silence for those I most admire

Piety was too sincere to give way to
any affectation of it

Placing unbounded confidence in myself
and others

Prescriptions serve to flatter the
hopes of the patient

Priests ought never to have children—
except by married women

Proportioned rather to her ideas than

Protestants, in general, are better

Rather bashful than modest

Rather appeared to study with than to
instruct me

Read the hearts of others by
endeavoring to conceal our own

Read description of any malady without
thinking it mine

Read without studying

Remorse wakes amid the storms of

Remorse sleeps in the calm sunshine of

Reproach me with so many contradictions

Return of spring seemed to me like
rising from the grave

Rogues know how to save themselves at
the expense of the feeble

Satisfaction of weeping together

Seeking, by fresh offences, a return of
the same chastisement

Sin consisted only in the scandal

Slighting her favors, if within your
reach, a unpardonable crime

Sometimes encourage hopes they never
mean to realize

Substituting cunning to knowledge

Supposed that certain, which I only
knew to be probable

Taught me it was not so terrible to
thieve as I had imagined

That which neither women nor authors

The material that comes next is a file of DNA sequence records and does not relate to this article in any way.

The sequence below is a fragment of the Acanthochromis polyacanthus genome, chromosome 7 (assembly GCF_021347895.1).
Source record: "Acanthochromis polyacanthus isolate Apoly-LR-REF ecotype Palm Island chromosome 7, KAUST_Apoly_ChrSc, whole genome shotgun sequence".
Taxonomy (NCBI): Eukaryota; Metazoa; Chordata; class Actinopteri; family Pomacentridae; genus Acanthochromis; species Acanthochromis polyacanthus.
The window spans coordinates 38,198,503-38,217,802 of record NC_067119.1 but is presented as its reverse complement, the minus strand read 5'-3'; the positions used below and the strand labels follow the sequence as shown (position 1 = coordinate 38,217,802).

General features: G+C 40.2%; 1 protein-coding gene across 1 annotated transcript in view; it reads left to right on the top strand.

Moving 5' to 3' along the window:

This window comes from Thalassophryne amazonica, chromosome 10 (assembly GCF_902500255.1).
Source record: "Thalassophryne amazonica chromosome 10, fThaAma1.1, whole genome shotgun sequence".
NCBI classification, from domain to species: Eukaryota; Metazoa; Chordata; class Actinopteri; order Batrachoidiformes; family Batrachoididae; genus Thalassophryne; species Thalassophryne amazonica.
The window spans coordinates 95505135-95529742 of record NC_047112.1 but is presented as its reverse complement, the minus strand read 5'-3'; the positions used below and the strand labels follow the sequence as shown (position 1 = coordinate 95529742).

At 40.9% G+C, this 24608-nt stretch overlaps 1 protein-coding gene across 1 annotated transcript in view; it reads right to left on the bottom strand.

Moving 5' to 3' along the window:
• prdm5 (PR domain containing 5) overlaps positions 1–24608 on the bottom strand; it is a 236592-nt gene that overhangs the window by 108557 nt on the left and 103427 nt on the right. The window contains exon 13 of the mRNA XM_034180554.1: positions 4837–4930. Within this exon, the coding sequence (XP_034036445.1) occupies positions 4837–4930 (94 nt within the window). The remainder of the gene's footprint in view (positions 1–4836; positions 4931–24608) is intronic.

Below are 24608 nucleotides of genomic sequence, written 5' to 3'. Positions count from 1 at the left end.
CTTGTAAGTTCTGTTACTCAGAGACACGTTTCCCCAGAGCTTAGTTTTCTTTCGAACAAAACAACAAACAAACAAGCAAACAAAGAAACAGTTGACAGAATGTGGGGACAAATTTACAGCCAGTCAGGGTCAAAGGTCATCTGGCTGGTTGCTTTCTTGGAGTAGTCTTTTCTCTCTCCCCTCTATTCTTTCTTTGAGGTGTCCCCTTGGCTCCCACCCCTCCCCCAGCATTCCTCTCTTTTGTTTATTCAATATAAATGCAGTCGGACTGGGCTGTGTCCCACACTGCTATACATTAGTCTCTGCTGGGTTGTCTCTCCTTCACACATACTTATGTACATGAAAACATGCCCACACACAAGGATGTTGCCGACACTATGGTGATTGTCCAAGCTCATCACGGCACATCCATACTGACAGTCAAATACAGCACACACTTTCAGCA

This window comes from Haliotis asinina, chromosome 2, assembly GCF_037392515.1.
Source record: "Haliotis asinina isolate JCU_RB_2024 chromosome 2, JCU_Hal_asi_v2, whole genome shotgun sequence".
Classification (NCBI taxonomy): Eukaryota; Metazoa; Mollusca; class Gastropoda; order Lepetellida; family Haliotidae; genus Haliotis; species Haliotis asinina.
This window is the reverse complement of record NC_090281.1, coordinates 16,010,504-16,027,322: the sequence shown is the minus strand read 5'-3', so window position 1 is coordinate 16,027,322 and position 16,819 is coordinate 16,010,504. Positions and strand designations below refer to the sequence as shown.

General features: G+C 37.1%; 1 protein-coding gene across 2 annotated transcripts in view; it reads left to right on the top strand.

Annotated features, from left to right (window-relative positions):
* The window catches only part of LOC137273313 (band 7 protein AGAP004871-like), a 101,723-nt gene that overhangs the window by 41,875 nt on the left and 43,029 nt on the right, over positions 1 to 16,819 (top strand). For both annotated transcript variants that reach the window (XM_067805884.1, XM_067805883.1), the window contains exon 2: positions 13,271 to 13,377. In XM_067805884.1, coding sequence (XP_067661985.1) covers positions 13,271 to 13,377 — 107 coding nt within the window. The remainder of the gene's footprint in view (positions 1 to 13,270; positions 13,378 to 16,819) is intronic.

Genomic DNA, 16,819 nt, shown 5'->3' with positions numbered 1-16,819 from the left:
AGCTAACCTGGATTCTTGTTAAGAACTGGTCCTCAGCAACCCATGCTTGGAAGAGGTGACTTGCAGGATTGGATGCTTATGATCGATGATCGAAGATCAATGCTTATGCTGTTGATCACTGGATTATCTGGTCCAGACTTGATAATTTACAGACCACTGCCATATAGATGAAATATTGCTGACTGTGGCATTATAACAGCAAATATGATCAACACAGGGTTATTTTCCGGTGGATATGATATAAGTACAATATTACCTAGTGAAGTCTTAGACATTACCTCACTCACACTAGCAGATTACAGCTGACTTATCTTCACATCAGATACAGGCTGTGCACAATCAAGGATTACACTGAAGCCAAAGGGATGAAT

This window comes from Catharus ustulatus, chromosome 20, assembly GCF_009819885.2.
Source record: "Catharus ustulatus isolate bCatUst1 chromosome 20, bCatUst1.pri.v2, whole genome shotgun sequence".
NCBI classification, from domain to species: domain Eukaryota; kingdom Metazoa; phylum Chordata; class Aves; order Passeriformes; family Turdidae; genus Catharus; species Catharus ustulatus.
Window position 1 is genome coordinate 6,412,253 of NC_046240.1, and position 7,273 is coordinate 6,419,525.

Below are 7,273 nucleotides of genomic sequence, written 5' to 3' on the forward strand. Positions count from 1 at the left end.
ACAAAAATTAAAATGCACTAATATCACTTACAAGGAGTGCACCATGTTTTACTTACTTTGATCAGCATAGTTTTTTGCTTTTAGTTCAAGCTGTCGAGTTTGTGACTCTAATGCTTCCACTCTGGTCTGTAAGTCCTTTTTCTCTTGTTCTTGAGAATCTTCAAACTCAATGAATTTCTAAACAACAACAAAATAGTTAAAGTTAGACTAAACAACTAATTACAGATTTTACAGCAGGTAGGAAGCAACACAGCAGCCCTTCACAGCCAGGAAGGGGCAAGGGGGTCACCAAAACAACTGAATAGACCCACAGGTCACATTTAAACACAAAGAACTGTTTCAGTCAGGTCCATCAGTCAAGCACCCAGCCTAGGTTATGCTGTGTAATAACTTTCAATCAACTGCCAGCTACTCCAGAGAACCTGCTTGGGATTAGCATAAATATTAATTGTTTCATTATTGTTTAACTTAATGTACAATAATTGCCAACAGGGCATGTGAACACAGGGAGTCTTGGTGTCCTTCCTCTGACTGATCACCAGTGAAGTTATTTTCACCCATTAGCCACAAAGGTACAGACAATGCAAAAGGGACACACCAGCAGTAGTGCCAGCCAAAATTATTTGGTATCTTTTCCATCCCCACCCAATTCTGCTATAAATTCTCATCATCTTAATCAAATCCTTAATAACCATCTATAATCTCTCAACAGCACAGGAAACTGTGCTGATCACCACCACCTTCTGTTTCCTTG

ever pardon

The malediction of knaves is the glory
of an honest man

The conscience of the guilty would
revenge the innocent

There is nothing in this world but time
and misfortune

There is no clapping of hands before
the king

This continued desire to control me in
all my wishes

Though not a fool, I have frequently
passed for one

To make him my apologies for the
offence he had given me

True happiness is indescribable, it is
only to be felt

Trusting too implicitly to their own

Tyranny of persons who called
themselves my friends

Virtuous minds, which vice never
attacks openly

Voltaire was formed never to be (happy)

We learned to dissemble, to rebel, to

What facility everything which favors
the malignity of man

When once we make a secret of anything
to the person we love

When everyone is busy, you may continue

Whence comes it that even a child can
intimidate a man

Where merit consists in belief, and not
in virtue

Whole universe would be interested in
my concerns

Whose discourses began by a
distribution of millions

Wish thus to be revenged of me for
their humiliation

Without the least scruple, freely
disposing of my time

Writing for bread would soon have
extinguished my genius

Yielded him the victory, or rather
declined the contest

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The Complete Project Gutenberg Confessions of Rousseau

These quotations were collected from the "Confessions of Rousseau" by David Widger while preparing etexts for Project Gutenberg. Comments and suggestions will be most welcome.